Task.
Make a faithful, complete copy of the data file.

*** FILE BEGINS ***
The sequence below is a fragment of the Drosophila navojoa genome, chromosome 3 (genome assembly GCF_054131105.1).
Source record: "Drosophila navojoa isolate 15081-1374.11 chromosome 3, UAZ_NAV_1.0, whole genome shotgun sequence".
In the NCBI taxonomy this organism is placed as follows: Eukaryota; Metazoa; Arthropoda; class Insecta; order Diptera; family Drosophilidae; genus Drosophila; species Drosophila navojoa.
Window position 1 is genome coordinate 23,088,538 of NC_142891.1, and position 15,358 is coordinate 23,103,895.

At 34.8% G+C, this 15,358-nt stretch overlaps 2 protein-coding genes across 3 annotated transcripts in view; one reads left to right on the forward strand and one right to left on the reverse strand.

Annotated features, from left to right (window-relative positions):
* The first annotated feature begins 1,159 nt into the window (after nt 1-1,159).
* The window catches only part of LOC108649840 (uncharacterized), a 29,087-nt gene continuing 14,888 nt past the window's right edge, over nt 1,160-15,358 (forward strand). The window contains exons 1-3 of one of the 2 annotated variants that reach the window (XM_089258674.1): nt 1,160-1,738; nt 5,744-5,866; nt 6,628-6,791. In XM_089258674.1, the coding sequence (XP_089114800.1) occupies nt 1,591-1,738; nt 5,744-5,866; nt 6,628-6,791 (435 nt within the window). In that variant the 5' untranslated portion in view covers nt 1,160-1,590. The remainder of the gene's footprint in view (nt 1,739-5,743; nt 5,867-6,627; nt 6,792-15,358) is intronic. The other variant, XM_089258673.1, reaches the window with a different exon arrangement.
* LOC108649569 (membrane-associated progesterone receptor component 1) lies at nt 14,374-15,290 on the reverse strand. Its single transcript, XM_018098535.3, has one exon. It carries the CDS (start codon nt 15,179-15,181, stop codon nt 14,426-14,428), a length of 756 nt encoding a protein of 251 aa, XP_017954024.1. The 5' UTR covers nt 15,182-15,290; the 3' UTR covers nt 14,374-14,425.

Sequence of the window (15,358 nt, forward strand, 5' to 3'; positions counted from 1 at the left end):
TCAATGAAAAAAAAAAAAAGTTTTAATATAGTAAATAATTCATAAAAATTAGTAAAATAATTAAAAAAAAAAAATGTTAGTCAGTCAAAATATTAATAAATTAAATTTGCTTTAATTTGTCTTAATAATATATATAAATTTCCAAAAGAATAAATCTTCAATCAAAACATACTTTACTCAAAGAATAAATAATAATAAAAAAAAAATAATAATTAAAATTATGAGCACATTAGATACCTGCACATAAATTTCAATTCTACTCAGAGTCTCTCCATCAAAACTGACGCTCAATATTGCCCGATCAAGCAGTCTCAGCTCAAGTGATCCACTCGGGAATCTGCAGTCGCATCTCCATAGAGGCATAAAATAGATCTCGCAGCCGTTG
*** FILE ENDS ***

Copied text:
The sequence below is a fragment of the Drosophila navojoa genome, chromosome 3 (genome assembly GCF_054131105.1).
Source record: "Drosophila navojoa isolate 15081-1374.11 chromosome 3, UAZ_NAV_1.0, whole genome shotgun sequence".
In the NCBI taxonomy this organism is placed as follows: Eukaryota; Metazoa; Arthropoda; class Insecta; order Diptera; family Drosophilidae; genus Drosophila; species Drosophila navojoa.
Window position 1 is genome coordinate 23,088,538 of NC_142891.1, and position 15,358 is coordinate 23,103,895.

At 34.8% G+C, this 15,358-nt stretch overlaps 2 protein-coding genes across 3 annotated transcripts in view; one reads left to right on the forward strand and one right to left on the reverse strand.

Annotated features, from left to right (window-relative positions):
* The first annotated feature begins 1,159 nt into the window (after nt 1-1,159).
* The window catches only part of LOC108649840 (uncharacterized), a 29,087-nt gene continuing 14,888 nt past the window's right edge, over nt 1,160-15,358 (forward strand). The window contains exons 1-3 of one of the 2 annotated variants that reach the window (XM_089258674.1): nt 1,160-1,738; nt 5,744-5,866; nt 6,628-6,791. In XM_089258674.1, the coding sequence (XP_089114800.1) occupies nt 1,591-1,738; nt 5,744-5,866; nt 6,628-6,791 (435 nt within the window). In that variant the 5' untranslated portion in view covers nt 1,160-1,590. The remainder of the gene's footprint in view (nt 1,739-5,743; nt 5,867-6,627; nt 6,792-15,358) is intronic. The other variant, XM_089258673.1, reaches the window with a different exon arrangement.
* LOC108649569 (membrane-associated progesterone receptor component 1) lies at nt 14,374-15,290 on the reverse strand. Its single transcript, XM_018098535.3, has one exon. It carries the CDS (start codon nt 15,179-15,181, stop codon nt 14,426-14,428), a length of 756 nt encoding a protein of 251 aa, XP_017954024.1. The 5' UTR covers nt 15,182-15,290; the 3' UTR covers nt 14,374-14,425.

Sequence of the window (15,358 nt, forward strand, 5' to 3'; positions counted from 1 at the left end):
TCAATGAAAAAAAAAAAAAGTTTTAATATAGTAAATAATTCATAAAAATTAGTAAAATAATTAAAAAAAAAAAATGTTAGTCAGTCAAAATATTAATAAATTAAATTTGCTTTAATTTGTCTTAATAATATATATAAATTTCCAAAAGAATAAATCTTCAATCAAAACATACTTTACTCAAAGAATAAATAATAATAAAAAAAAAATAATAATTAAAATTATGAGCACATTAGATACCTGCACATAAATTTCAATTCTACTCAGAGTCTCTCCATCAAAACTGACGCTCAATATTGCCCGATCAAGCAGTCTCAGCTCAAGTGATCCACTCGGGAATCTGCAGTCGCATCTCCATAGAGGCATAAAATAGATCTCGCAGCCGTTG